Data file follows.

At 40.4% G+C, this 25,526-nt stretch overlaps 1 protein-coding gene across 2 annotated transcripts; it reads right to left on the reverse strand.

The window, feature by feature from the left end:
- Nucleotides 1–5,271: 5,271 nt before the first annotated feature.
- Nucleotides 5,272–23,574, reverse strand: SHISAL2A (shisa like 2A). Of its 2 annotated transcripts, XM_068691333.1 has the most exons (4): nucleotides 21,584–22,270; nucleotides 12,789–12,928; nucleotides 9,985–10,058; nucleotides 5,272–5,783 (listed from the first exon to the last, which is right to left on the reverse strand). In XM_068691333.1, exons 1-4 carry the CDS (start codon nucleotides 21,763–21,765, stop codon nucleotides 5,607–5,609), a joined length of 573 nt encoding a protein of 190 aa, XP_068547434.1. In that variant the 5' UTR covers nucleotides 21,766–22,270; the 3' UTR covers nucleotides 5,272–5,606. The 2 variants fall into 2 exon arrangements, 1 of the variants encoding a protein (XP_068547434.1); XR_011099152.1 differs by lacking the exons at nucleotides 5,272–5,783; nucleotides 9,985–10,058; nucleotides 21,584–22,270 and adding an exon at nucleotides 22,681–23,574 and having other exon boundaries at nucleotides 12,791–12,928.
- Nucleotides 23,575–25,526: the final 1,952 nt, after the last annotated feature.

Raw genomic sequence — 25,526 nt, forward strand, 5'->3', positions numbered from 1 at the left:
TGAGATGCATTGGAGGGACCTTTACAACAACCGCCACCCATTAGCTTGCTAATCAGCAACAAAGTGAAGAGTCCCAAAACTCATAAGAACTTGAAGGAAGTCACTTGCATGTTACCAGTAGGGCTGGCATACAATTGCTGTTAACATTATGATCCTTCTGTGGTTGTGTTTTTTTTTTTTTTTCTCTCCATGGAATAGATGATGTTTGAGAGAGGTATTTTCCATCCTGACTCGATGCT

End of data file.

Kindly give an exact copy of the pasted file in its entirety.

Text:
At 40.4% G+C, this 25,526-nt stretch overlaps 1 protein-coding gene across 2 annotated transcripts; it reads right to left on the reverse strand.

The window, feature by feature from the left end:
- Nucleotides 1–5,271: 5,271 nt before the first annotated feature.
- Nucleotides 5,272–23,574, reverse strand: SHISAL2A (shisa like 2A). Of its 2 annotated transcripts, XM_068691333.1 has the most exons (4): nucleotides 21,584–22,270; nucleotides 12,789–12,928; nucleotides 9,985–10,058; nucleotides 5,272–5,783 (listed from the first exon to the last, which is right to left on the reverse strand). In XM_068691333.1, exons 1-4 carry the CDS (start codon nucleotides 21,763–21,765, stop codon nucleotides 5,607–5,609), a joined length of 573 nt encoding a protein of 190 aa, XP_068547434.1. In that variant the 5' UTR covers nucleotides 21,766–22,270; the 3' UTR covers nucleotides 5,272–5,606. The 2 variants fall into 2 exon arrangements, 1 of the variants encoding a protein (XP_068547434.1); XR_011099152.1 differs by lacking the exons at nucleotides 5,272–5,783; nucleotides 9,985–10,058; nucleotides 21,584–22,270 and adding an exon at nucleotides 22,681–23,574 and having other exon boundaries at nucleotides 12,791–12,928.
- Nucleotides 23,575–25,526: the final 1,952 nt, after the last annotated feature.

Raw genomic sequence — 25,526 nt, forward strand, 5'->3', positions numbered from 1 at the left:
TGAGATGCATTGGAGGGACCTTTACAACAACCGCCACCCATTAGCTTGCTAATCAGCAACAAAGTGAAGAGTCCCAAAACTCATAAGAACTTGAAGGAAGTCACTTGCATGTTACCAGTAGGGCTGGCATACAATTGCTGTTAACATTATGATCCTTCTGTGGTTGTGTTTTTTTTTTTTTTTCTCTCCATGGAATAGATGATGTTTGAGAGAGGTATTTTCCATCCTGACTCGATGCT